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Kim Gordon / Ikue Mori / Dj Olive

Kim Gordon / Ikue Mori / DJ Olive


While Sonic Youth’s sound is based greatly on the interplay between two guitarists, the fifth release in their SYR series is nearly guitar-free. What’s not missing, however, is the superb sense of freedom and mystery that permeates every release linked (even tenuously) to their fine name. Sonic Youth have always been a solidly New York band. This release, the first SYR release not featuring Sonic Youth, showcases three talented New Yorkers from different walks of life: SY bassist Kim Gordon, illbient DJ Olive (of We and other outfits) and experimental drummer/“no wave” legend Ikue Mori. The resulting release shows the three blending their own styles into a sound that is thoroughly unique, one which takes all three in a new direction while retaining the experimental nature and high quality of the work they’ve each done previously.

The CD, with song titles in Japanese (each SYR release is in a different language), opens with the sounds of nature, leading quickly into clouds of static, melodic windchimes and an array of other sounds. This track, while not all that representative of the rest of the CD, signifies the musical mindset behind the trio’s work, one of crossbreeding and channel-switching.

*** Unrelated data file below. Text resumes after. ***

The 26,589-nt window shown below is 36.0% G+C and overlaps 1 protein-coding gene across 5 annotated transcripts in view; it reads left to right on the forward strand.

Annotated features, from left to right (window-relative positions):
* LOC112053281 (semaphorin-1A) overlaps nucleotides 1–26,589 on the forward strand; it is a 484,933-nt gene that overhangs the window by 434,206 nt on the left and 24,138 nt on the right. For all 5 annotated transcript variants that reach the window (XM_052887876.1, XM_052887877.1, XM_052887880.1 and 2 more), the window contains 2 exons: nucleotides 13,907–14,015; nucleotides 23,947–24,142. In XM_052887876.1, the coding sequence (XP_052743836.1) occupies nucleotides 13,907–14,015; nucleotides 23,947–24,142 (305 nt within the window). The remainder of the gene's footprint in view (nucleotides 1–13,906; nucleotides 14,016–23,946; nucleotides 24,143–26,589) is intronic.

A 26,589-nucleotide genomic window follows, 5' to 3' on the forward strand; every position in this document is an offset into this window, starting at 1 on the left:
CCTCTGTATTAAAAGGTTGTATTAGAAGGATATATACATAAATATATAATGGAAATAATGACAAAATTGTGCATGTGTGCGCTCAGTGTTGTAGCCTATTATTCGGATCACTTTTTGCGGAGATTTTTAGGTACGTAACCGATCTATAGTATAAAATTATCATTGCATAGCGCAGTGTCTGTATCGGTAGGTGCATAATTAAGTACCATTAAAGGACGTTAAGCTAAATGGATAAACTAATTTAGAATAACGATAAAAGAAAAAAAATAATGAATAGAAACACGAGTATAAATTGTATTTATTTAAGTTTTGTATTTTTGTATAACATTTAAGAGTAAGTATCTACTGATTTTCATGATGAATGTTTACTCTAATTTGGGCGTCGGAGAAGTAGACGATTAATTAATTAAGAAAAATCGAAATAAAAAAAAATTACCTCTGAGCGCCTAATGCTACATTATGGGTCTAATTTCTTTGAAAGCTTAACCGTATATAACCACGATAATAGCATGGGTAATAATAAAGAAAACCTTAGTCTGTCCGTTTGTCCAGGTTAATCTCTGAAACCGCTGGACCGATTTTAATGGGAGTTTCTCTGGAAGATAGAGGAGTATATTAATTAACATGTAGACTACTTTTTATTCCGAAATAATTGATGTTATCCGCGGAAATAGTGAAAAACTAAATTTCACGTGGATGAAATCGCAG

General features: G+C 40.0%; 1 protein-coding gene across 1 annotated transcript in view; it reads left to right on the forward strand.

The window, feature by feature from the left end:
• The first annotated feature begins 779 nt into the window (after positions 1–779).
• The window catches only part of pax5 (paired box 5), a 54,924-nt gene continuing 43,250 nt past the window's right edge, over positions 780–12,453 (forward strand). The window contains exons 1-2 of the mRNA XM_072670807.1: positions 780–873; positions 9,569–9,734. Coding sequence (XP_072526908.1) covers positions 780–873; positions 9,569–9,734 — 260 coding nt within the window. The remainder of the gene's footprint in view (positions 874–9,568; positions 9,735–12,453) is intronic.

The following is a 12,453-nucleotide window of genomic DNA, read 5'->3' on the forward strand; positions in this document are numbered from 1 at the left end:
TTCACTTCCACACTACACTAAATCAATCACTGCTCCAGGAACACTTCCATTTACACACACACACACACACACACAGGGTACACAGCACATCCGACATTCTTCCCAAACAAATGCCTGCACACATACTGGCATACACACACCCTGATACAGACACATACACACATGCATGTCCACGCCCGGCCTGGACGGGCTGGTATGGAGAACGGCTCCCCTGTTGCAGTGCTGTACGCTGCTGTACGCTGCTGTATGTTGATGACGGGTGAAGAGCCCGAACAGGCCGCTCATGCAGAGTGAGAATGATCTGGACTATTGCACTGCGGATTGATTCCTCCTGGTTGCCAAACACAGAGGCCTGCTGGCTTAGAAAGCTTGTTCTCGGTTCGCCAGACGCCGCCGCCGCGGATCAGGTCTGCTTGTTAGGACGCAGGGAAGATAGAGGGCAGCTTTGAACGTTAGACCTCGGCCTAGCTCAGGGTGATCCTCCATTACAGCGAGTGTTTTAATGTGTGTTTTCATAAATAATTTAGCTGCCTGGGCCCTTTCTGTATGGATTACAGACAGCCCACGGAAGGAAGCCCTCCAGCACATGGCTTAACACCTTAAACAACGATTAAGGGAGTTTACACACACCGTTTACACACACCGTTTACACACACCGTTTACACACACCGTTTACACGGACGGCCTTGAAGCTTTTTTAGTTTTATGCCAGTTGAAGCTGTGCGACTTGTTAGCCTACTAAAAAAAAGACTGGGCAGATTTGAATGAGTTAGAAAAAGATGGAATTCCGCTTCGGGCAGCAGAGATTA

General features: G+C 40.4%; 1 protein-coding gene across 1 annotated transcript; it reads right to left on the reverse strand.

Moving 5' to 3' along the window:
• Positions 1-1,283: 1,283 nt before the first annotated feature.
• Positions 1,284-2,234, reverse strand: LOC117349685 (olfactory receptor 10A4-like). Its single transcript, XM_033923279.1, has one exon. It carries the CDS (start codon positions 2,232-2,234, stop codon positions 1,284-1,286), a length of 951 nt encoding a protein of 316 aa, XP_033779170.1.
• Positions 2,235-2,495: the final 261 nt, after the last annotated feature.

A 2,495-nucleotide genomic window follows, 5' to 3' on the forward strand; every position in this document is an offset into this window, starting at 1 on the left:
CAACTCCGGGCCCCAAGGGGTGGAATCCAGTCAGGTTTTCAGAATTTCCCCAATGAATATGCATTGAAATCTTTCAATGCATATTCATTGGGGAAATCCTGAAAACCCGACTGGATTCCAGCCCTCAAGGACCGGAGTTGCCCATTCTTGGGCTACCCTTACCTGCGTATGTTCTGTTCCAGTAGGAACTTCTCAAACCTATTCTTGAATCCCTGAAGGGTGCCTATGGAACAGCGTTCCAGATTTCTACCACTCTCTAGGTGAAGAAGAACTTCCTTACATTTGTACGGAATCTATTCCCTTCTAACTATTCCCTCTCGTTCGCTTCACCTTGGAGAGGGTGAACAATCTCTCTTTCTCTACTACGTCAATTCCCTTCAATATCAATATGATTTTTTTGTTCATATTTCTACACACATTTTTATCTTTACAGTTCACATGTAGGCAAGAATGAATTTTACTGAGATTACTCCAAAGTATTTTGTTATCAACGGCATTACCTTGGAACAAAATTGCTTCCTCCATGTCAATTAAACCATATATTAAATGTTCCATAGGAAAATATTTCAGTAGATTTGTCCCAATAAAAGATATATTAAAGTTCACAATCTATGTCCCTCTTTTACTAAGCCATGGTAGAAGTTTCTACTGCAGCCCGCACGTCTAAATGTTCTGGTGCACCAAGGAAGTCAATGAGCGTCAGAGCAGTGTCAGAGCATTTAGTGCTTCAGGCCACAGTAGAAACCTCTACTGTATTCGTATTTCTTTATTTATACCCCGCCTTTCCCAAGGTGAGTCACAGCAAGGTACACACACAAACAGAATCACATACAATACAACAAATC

The music has a postmodern, “sounds for the ADD generation” feel, brought on mostly through the constant use of quick flurries of percussion. Every track is built on a rhythmic base of bizarre percussive sounds. Knowing Ikue Mori’s history as a drummer who in most recent years has been utilizing her own batch of personalized drum machines, I’d assume this is her contribution. Yet seeing that there are no obvious elements of electronic music, I figure DJ Olive had a place in it too. Whoever’s behind it, this element gives the music a constant air of uneasiness and danger. Everything sounds unstable and ominous, like you never know what’s behind, above or around you.

Kim Gordon lends the tracks the sort of weird nursey rhymes that she sings on the most dream-like Sonic Youth songs (think “Contre Le Sexisme” over “Orange Rolls, Angel’s Spit”). Sonic Youth fans know that her voice can be as expressive and poetic as the other two singing members of the band; here it’s used effectively throughout. She continually adds a dose of abstract literary art to complement the musical mood of mystery.

Each installment in the SYR series, and anything associated with Sonic Youth, is anxiously awaited by anyone interested in the more experimental side of rock. This is as compelling and cutting-edge as any of the other SYR releases, yet this is not rock music, though that’s not a bad thing. While rock takes rage, intensity and other feelings and pushes them forward like a bullet train, this music takes those same feelings, spreads them out like a cloud, and then keeps pulling the cloud in and out of view; everything is broad and enveloping yet franticly mixed-up. The notes reach around and grab you from all sides, though, and that’s an important quality to have in these remote-control days.

Dave Heaton has been writing about music on a regular basis since 1993, first for unofficial college-town newspapers and DIY fanzines and now mostly on the Internet. In 2000, the same year he started writing for PopMatters, he founded the online arts magazine, still around but often in flux. He writes music reviews for the print magazine The Big Takeover. He is a music obsessive through and through. He lives in Kansas City, Missouri.

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